Location, location, location
- Choose the best location for the bed. Look for an area with already-level ground and easy access to a water source to make your work easier.
Make sure you have room to work the bed. If you're locating it against a wall, make it no wider than 3 feet across so that you can reach all parts of the bed without stepping on the soil. Since you're going to provide perfect soil, why ruin it by compacting it? If the bed will be an island, it can be 4 feet wide because you'll be able to reach the center from either side.
If you're planning more than one raised bed, leave enough room between beds for a wheelbarrow or lawn mower to pass.
Raised beds need more water than in-the-ground gardens because their drainage is so good and because the sun can heat up the sides of the soil as well as the top. So be sure to water frequently.
Framing the bed
- The easiest and cheapest raised bed of all is simply a pile of soil heaped on the ground and planted. Granted, it's not the neatest looking bed in the world, but building a frame is not absolutely necessary, and you save by not buying materials.
If you want to hold the soil together a little better, frames for the bed can be built from materials you have on hand. Be creative. All kinds of found objects or inexpensive building materials can be used to make walls for a raised bed: brick, stone, concrete blocks, concrete rubble from demolition projects, and bales of hay or straw.
You can even use newspaper--fold layers of 10 or more sheets, soak them completely, and pile them into walls, overlapping for strength. Add stakes every few feet to keep the walls from bowing under the weight of soil.
Old tires are very popular for making circular beds. However, the black rubber heats up in the sun, so this kind of bed will need even more water than most raised beds.
Small plastic "kiddie" pools make a great container for planting, though they will only last a year or two because the plastic degrades. Cut out the bottom and pile soil between the walls. You can pick these pools up cheaply when they go on sale at the end of the summer or find them at yard sales.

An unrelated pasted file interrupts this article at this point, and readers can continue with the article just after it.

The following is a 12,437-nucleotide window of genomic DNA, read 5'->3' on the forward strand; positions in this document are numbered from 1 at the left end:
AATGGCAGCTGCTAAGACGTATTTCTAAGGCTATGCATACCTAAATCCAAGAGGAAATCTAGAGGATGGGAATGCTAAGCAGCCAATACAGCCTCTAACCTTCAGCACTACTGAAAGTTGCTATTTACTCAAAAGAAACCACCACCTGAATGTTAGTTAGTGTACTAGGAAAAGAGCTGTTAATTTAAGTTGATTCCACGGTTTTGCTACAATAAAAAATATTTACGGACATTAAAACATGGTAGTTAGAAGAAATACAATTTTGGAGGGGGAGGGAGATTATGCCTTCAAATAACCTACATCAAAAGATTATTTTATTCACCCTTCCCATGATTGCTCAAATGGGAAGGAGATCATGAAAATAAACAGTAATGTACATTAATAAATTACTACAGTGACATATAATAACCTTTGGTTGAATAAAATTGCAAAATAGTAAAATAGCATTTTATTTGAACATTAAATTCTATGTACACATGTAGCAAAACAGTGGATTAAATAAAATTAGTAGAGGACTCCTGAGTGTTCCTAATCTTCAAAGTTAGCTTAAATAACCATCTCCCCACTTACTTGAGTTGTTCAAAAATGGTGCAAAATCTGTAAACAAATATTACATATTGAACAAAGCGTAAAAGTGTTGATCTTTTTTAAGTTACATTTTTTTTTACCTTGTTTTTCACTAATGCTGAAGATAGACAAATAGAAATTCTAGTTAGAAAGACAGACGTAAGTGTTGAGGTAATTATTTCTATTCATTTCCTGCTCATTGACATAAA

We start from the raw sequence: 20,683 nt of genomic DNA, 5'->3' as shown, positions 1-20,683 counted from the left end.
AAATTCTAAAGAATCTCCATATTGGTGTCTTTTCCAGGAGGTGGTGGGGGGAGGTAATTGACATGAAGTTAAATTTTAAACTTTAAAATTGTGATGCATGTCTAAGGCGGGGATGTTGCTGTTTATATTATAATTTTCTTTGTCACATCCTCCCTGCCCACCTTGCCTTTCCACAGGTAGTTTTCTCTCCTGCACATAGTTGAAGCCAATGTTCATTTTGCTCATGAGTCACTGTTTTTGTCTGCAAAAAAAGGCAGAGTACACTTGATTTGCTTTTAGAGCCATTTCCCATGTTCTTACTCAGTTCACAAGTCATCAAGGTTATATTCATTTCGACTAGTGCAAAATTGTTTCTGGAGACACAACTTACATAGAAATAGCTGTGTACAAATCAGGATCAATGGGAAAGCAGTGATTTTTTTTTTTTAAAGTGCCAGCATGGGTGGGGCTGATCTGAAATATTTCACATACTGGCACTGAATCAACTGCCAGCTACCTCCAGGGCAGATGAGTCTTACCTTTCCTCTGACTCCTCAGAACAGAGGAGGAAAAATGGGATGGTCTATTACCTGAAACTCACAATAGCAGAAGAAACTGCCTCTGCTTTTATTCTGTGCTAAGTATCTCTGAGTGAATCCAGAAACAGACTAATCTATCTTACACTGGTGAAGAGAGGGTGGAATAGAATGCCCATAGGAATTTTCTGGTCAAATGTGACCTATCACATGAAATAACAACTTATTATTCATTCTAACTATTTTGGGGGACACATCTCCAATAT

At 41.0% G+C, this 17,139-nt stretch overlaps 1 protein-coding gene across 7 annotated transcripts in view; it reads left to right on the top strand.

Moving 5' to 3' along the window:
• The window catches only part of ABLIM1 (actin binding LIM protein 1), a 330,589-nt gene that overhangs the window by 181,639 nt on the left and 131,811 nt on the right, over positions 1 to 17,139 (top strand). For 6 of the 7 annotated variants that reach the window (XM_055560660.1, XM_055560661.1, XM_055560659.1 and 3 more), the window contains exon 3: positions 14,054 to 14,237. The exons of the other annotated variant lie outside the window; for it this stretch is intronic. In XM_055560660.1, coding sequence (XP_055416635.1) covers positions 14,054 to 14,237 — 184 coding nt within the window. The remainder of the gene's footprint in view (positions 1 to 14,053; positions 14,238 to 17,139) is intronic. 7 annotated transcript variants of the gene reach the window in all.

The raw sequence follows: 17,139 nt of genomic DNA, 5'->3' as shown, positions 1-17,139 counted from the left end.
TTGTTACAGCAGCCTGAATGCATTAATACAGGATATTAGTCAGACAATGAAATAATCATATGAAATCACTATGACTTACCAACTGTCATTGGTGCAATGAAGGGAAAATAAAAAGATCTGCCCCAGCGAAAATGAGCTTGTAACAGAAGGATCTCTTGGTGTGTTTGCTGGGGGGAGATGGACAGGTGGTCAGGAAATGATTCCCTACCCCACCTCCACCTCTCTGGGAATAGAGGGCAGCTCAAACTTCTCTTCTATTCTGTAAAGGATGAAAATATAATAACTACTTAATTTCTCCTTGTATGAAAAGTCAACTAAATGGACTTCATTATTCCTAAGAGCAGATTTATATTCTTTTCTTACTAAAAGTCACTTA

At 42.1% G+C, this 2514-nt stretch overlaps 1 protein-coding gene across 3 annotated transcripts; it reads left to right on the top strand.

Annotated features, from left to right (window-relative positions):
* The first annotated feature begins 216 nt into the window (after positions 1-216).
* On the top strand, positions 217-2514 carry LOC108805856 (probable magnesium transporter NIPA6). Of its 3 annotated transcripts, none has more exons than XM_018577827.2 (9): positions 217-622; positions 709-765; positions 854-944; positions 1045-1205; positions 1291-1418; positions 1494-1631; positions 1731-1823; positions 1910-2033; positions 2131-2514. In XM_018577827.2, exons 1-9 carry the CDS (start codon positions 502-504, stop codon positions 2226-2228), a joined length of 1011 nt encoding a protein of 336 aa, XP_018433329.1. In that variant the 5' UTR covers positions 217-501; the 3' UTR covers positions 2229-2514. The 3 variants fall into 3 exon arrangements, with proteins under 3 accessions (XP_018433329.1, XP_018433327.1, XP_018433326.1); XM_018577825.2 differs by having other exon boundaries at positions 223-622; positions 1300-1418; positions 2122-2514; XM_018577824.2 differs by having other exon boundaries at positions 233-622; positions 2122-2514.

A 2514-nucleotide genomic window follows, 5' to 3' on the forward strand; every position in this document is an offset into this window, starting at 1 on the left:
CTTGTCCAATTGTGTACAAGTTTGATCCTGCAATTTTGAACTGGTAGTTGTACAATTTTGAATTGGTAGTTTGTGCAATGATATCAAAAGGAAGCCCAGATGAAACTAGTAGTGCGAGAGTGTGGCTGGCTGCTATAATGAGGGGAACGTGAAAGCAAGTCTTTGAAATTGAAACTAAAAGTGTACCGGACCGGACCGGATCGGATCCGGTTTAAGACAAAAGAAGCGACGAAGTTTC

Large-diameter PVC pipe can be sawed into rounds to make walls for circular beds.
You can use cheap window boxes to make walls for the bed, and then plant in them.
You can use L-shaped shelves set on their sides.
If you build a wood frame, be sure not to use treated wood (especially avoid wood treated with creosote or compounds containing arsenic), because the toxic chemicals may leach into the soil or get onto your skin. You don't want chemicals if you're growing food plants in the bed. If you can, use naturally rot-resistant wood, such as cedar, redwood, or black locust.
Whatever frame you use, take some pains to spread out the soil evenly inside the framing. Use a level to make sure it's even. This is important because if the soil settles unevenly, you can end up with water running away from one place and pooling in another.
Odd container ideas
- In addition to building walls for a raised bed, almost any container can be used as a planter, provided it has drainage. If you can't remove the bottom or drill holes in it, add a layer of rocks with newspaper over it and pile soil on that.
You can plant in an old bathtub or trough.
You can plant in old dresser drawers. Seal the wood, line with plastic and drill drain holes in the bottom.
You can plant in old barrels, including plastic supply barrels from restaurants. (The restaurant might give you these for free.)
You can plant in a child's wagon with the wheels removed.
You can plant in plastic washtubs, old cooking pots or even a garbage can. These make a nice garden if clustered together so that the ugliest planters are hidden.
There are many other frugal possibilities for garden containers, limited only by your imagination.
Raised beds are easy enough for beginners, but they offer so many advantages that sophisticated gardeners use them too.